“Feeling good, like I should.”
My three kids sang the lyrics to Surfaces’ “Sunday Best” over and over again during the 14 hours we spent in the car during their spring break vacation.
And as I tried my best to take a break from work while I was with my family, the catchy pop tune still got me thinking about the mood of consumers right here … are we feeling good or not so much?
After all, a lot has changed in the past six months.
Jobs are plentiful, wages are rising and household wealth is hitting the highest levels ever. But prices for just about everything are surging … from food to gas, even used cars.
So, are consumers feeling taxed by inflation, or empowered from the wealth effect and rising incomes?
Since consumer spending makes up 70% of the economy, it’s an important question. And the answer has big implications for corporate profits and stock prices.
Wealth Inflation or Just Inflation
By the numbers, things seem to be looking up for the consumer.
The most recent jobs report shows the unemployment rate at just 3.6%, while wages jumped 5.6% compared to last year.
Asset values keep going up too. Like home prices that climbed 19% last year … the largest gain on record. And stock prices are hovering near all-time highs.
That’s creating a wealth effect for households whose collective net worth topped $150 trillion for the first time ever at the end of 2021.
At the same time, the biggest surge in inflation in 40 years is taking a big bite out of that good news.
Take gas prices, for example. The national average recently peaked at just over $4.25 a gallon … the highest ver. I certainly felt the pain at the pump driving over 700 miles last week!
But back to the question about prevailing consumer optimism … or lack thereof.
Because two key surveys of consumer mood are currently telling different stories, and that’s historically been a warning sign for investors.
Survey Says… “It’s Complicated?”
This isn’t an unprecedented situation, but it still might be cause for concern.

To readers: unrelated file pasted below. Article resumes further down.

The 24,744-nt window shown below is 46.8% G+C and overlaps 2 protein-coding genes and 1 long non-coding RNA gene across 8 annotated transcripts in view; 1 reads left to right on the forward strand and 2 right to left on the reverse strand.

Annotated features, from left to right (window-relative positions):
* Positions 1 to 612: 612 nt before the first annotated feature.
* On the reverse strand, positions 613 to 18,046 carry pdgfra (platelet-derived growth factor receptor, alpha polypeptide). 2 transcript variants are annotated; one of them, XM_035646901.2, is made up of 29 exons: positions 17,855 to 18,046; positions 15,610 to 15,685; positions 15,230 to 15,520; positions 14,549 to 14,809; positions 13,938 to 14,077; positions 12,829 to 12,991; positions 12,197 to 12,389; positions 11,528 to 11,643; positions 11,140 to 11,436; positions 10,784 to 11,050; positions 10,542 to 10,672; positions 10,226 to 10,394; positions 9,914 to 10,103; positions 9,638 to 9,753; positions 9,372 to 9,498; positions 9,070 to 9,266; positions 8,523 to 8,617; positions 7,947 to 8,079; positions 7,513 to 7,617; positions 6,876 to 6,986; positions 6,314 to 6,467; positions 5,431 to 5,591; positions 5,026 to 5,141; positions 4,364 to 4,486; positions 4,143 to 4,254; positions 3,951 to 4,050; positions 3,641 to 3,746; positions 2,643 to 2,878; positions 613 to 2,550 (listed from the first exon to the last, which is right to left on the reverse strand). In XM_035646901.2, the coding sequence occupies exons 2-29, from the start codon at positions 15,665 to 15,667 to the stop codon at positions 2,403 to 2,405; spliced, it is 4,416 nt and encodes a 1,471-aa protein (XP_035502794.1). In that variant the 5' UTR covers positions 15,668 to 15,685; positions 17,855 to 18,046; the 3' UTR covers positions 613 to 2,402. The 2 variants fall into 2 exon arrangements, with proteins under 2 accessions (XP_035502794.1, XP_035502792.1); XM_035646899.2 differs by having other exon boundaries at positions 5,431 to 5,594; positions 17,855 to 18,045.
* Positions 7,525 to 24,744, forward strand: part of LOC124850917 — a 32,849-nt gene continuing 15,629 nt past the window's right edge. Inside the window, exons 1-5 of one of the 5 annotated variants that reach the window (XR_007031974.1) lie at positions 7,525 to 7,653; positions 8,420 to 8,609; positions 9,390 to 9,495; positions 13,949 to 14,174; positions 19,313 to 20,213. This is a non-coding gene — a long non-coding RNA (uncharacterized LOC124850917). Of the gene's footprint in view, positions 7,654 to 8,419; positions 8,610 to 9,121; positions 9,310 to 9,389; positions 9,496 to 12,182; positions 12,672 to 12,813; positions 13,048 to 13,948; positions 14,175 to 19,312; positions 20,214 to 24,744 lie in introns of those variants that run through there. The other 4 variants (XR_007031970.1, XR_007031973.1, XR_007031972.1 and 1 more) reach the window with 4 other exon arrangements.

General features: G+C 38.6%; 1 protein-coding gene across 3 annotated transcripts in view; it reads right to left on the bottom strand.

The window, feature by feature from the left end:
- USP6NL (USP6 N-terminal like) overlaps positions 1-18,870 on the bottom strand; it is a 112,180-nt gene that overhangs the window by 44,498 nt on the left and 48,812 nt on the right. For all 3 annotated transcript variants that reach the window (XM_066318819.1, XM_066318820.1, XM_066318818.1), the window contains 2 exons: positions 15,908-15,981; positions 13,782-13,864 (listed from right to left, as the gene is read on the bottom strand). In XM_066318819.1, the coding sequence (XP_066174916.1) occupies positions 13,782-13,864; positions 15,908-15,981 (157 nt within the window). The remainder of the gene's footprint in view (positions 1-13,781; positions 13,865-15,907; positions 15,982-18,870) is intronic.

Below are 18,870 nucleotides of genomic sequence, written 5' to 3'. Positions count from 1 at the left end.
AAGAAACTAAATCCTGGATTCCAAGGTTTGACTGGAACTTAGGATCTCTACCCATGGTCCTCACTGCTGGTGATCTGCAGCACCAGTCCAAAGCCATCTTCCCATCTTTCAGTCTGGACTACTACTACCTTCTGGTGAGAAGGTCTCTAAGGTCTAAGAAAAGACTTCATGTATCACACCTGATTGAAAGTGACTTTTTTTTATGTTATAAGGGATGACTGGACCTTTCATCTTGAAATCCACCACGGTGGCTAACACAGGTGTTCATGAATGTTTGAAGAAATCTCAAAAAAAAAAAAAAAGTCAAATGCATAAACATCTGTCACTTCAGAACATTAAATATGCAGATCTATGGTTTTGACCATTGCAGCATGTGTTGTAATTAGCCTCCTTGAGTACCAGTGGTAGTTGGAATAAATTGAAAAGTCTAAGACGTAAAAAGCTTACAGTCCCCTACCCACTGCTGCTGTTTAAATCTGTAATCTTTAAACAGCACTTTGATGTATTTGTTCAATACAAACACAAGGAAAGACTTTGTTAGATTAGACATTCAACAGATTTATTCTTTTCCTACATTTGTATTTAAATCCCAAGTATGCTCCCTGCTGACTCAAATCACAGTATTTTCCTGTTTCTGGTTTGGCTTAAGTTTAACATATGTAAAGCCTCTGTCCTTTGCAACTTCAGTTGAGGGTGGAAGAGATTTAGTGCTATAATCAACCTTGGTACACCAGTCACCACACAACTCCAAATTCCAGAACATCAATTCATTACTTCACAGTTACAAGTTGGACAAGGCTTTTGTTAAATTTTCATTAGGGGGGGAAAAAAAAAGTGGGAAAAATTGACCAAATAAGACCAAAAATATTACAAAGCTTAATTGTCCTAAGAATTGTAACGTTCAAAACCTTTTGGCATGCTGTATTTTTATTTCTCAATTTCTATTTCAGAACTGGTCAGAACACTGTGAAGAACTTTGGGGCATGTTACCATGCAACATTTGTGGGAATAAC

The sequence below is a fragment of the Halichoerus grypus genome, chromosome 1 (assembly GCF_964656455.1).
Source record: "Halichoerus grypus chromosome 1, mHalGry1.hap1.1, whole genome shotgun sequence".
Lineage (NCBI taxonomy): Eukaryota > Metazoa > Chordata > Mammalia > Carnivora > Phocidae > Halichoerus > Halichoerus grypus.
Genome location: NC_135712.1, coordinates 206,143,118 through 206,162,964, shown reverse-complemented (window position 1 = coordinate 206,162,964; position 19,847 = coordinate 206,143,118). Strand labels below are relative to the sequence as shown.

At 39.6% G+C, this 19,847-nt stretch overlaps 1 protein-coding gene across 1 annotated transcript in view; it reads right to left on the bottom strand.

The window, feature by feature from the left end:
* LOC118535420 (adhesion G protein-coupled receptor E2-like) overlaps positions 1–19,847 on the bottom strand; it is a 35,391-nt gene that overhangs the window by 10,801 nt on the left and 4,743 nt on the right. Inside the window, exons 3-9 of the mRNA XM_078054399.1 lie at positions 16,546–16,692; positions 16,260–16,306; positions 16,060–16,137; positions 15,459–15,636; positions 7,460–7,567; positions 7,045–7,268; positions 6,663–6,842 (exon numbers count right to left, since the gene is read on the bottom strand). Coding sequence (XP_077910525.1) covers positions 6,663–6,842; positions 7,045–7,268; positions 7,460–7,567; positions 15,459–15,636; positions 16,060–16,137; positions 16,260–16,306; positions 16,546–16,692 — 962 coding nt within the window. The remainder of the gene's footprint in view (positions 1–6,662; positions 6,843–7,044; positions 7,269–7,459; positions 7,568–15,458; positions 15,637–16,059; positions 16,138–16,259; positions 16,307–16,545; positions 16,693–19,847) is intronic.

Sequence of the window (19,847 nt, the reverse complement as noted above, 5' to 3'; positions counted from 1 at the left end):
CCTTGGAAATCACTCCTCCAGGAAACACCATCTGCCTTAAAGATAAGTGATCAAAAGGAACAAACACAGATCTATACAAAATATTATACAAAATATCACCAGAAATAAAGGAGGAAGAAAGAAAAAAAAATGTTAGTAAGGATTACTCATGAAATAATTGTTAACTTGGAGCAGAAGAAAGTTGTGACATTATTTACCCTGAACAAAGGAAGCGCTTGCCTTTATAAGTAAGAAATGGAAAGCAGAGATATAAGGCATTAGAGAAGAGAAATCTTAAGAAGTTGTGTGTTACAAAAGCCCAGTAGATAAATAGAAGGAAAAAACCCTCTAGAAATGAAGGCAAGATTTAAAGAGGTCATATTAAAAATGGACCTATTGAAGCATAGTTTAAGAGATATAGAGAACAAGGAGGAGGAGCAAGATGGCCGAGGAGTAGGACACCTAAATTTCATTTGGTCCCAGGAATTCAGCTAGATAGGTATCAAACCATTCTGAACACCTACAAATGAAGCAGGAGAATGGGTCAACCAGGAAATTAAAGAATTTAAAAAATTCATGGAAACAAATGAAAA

On one hand, The Conference Board’s Consumer Confidence Index remains at high levels. But another popular gauge from the University of Michigan (UofM) has plunged to the lowest level in a decade.
The Conference Board’s measure places a greater emphasis on the jobs picture and feelings about the overall economy. The UofM survey, on the other hand, is more concerned about your personal situation and finances.
And when a big gap opens up between the two measures … watch out. That’s because it shows consumers are becoming more negative on their personal situation despite perceived strength in the economy.
That change in mood can lead to dicey times.
You can see that in the chart below from SentimenTrader.
Notice other times when the spread between these consumer surveys becomes deeply negative … like before the dot-com bust, the 2008 financial crisis and just before the economic shock from the pandemic. As you might surmise, stock prices didn’t fare well either.
(Click here to view larger image.)
Now, this alone isn’t a reason to dump stocks and go to cash. But it does highlight the importance of continuing to track the pain points for consumers, and how that may impact the outlook for spending.
And that’s why it’s more important than ever to stay focused on the Big Picture. Today’s markets are showing short-term strength, but without the faith of consumers that could change very rapidly.
By the way, the next line of those “Sunday Best” lyrics end with “never stressed…” I’m not sure consumers feel that way at the moment.
Research Analyst, The Bauman Letter